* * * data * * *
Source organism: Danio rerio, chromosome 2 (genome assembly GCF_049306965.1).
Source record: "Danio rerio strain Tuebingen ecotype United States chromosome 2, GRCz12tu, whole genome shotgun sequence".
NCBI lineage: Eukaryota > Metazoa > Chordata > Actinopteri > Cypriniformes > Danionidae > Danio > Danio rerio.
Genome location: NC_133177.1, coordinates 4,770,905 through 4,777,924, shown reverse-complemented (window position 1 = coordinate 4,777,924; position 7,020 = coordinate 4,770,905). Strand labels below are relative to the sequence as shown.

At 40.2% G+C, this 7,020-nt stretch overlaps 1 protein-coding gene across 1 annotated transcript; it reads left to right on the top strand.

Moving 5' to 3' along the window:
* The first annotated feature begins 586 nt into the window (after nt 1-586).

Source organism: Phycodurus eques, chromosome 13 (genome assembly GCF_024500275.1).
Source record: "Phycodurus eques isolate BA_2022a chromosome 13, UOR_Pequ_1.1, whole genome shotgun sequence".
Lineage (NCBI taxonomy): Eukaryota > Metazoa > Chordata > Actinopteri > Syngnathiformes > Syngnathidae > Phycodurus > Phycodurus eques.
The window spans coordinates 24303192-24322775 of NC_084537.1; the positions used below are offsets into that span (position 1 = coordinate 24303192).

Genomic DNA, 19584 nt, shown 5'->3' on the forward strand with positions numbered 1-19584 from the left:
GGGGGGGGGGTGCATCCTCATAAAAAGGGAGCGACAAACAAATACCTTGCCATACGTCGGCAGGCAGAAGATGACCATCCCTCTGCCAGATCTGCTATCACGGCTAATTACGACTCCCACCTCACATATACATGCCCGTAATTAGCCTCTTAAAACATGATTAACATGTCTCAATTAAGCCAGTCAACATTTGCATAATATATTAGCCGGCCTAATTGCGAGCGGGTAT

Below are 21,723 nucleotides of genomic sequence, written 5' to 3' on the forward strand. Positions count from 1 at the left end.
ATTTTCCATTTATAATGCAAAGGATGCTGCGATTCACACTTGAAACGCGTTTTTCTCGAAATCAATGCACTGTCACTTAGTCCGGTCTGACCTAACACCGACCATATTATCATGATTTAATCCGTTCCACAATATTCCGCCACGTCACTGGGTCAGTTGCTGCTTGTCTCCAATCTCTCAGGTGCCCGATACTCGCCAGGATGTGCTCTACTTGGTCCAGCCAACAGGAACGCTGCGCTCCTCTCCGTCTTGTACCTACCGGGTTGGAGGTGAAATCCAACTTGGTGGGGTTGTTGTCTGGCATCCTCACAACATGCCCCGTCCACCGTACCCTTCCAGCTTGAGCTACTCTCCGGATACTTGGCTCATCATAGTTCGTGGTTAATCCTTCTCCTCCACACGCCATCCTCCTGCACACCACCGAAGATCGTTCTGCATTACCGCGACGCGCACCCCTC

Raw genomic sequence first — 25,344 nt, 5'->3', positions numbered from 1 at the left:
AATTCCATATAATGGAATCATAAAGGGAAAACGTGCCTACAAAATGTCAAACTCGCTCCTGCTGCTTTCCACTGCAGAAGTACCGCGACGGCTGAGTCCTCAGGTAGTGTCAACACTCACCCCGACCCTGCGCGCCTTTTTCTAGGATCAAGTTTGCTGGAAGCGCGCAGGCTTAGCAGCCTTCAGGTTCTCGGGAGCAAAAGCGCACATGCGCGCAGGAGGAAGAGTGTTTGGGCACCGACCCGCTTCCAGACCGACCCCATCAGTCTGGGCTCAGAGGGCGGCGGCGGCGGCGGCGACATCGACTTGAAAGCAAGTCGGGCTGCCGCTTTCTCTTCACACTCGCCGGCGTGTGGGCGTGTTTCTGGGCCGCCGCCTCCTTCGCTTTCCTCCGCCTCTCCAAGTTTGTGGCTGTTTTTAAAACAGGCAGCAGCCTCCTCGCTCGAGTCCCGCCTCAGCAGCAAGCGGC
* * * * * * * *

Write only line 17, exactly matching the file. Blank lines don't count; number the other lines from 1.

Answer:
AATTCCATATAATGGAATCATAAAGGGAAAACGTGCCTACAAAATGTCAAACTCGCTCCTGCTGCTTTCCACTGCAGAAGTACCGCGACGGCTGAGTCCTCAGGTAGTGTCAACACTCACCCCGACCCTGCGCGCCTTTTTCTAGGATCAAGTTTGCTGGAAGCGCGCAGGCTTAGCAGCCTTCAGGTTCTCGGGAGCAAAAGCGCACATGCGCGCAGGAGGAAGAGTGTTTGGGCACCGACCCGCTTCCAGACCGACCCCATCAGTCTGGGCTCAGAGGGCGGCGGCGGCGGCGGCGACATCGACTTGAAAGCAAGTCGGGCTGCCGCTTTCTCTTCACACTCGCCGGCGTGTGGGCGTGTTTCTGGGCCGCCGCCTCCTTCGCTTTCCTCCGCCTCTCCAAGTTTGTGGCTGTTTTTAAAACAGGCAGCAGCCTCCTCGCTCGAGTCCCGCCTCAGCAGCAAGCGGC